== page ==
Ahead of Voting, Zimbabwe Youth Gangs Beat, Abduct Mugabe Opponents

First, there were reports that groups of war veterans loyal to Zimbabwe's President Robert Mugabe were attacking, and sometimes killing, political opponents. And the military and police were complicit in the violence by either ignoring attacks or taking part in them.

Now, according to a new warning by the U.S. Embassy in Harare, youth gangs are roaming the suburbs of the capital forcing Zimbabweans to support the president and his ruling Zanu-PF Party in next week's runoff election.

Zimbabwe's opposition leader Morgan Tsvangirai is even considering pulling out of the June 27 election, according to reports from the BBC and Reuters.

"This political harassment includes verbal and physical assaults, abductions and forced attendance at Zanu-PF political rallies," the embassy warned in a text message sent to Americans in the tense country.

The embassy blamed the latest wave of intimidation ahead of next Friday's vote, on the Zanu-PF Party.

The embassy sent out the alert to make sure Americans avoided political arguments or large crowds.

"The harassment is random and anyone could become a target," the message said. "Zimbabwe Republic police have been slow to become involved and may not offer protection from these assaults."

Mugabe, who has ruled Zimbabwe since 1980, came in second in a national election last March but won enough votes to force a runoff against Tsvangirai's Movement for Democratic Change Party.

As next Friday's vote nears, U.S. Ambassador James McGee has vocally complained about Mugabe's blunt campaign to intimidate the country into voting for him.

A chorus of diplomatic and human rights groups charge Zimbabwean police have arrested opposition leaders on charges including treason, prevented the country's media from covering his opponent, and unleashed the veterans of his old revolutionary army on his critics. MDC says more than 70 activists have been killed, and thousands of others have been harassed or beaten.

Critics charge Mugabe has also banned foreign aid groups from distributing food and fuel to the impoverished population, forcing them to seek aid from the government's meager handouts.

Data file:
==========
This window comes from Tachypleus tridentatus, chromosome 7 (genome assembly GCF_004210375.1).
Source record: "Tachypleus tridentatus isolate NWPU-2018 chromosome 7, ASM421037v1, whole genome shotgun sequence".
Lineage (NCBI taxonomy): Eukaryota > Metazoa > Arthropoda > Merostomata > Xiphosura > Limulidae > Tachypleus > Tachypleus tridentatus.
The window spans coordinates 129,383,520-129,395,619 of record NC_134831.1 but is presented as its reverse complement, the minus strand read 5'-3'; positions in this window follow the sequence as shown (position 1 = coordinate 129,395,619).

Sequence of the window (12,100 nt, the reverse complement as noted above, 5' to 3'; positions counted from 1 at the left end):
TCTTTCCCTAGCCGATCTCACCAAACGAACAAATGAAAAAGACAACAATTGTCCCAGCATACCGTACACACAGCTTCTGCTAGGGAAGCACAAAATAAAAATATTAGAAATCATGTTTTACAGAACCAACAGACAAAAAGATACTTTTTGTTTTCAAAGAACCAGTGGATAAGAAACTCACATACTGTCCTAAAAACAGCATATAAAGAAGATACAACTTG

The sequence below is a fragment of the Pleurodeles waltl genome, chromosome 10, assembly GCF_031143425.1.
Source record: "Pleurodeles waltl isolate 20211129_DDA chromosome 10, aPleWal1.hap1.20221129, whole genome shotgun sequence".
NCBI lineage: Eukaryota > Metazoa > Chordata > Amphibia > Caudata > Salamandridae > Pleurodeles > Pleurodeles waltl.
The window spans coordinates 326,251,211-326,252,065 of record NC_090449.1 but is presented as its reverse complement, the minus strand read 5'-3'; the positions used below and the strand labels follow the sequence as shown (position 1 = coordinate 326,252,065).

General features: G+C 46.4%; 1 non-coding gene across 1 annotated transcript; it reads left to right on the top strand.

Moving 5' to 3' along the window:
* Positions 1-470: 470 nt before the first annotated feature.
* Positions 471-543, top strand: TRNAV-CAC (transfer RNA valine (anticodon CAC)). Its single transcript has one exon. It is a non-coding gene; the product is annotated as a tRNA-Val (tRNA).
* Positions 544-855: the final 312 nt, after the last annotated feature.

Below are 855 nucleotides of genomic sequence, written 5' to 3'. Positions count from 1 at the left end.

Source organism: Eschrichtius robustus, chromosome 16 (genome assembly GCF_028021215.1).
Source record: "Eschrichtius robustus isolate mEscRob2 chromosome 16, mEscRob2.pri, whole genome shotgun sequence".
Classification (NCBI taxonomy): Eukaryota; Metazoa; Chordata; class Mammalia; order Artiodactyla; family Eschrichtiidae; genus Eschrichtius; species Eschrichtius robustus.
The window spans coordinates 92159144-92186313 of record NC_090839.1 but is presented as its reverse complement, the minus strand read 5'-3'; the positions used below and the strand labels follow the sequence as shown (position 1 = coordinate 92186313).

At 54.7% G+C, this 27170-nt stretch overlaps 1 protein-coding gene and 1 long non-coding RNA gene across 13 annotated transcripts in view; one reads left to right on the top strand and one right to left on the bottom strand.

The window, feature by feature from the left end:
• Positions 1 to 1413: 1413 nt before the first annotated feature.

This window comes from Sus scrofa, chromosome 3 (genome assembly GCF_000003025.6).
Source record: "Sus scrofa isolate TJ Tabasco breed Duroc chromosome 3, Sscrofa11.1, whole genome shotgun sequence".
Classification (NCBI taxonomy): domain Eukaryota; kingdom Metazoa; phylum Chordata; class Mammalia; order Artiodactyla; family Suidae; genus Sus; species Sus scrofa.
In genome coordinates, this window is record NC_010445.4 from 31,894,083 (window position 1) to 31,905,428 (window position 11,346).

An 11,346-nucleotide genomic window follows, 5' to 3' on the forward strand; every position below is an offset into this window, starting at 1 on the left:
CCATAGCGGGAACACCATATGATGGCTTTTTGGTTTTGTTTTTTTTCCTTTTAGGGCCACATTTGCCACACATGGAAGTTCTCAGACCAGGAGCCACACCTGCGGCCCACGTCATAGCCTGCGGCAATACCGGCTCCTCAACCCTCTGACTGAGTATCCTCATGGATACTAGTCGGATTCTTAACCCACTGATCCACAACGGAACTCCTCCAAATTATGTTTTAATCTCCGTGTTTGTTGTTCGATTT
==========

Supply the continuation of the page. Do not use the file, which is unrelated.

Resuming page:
But only those who have Zanu-PF identification cards are given food. Others must surrender their national ID cards to receive food. Without a national ID card, they won't be able to vote.

Tsvangirai, who has been repeatedly arrested or delayed at roadblocks as he's tried to campaign, told his supporters Thursday it will take courage to vote for him next Friday.

"The wave of brutality being inflicted upon our people is reminiscent of the worst days of" white rule, Tsvangirai said in an e-mail, one of the few ways he has of reaching voters.

Mugabe's tough tactics have alarmed Western countries.

The United States has called for international monitors to be allowed into the country to oversee the election, but the Zimbabwean government has balked so far. While some monitors will be allowed in just before the election, U.S. officials say they will be too few, too late.

Depending on the outcome of the election, sources told ABC News the United States may impose further sanctions on Zimbabwe's leadership.

European Union nations already have in place an arms embargo against Zimbabwe in addition to a suspension of development aid and an assets freeze and travel ban against Mugabe and 125 other top government officials.

The Associated Press contributed to this report

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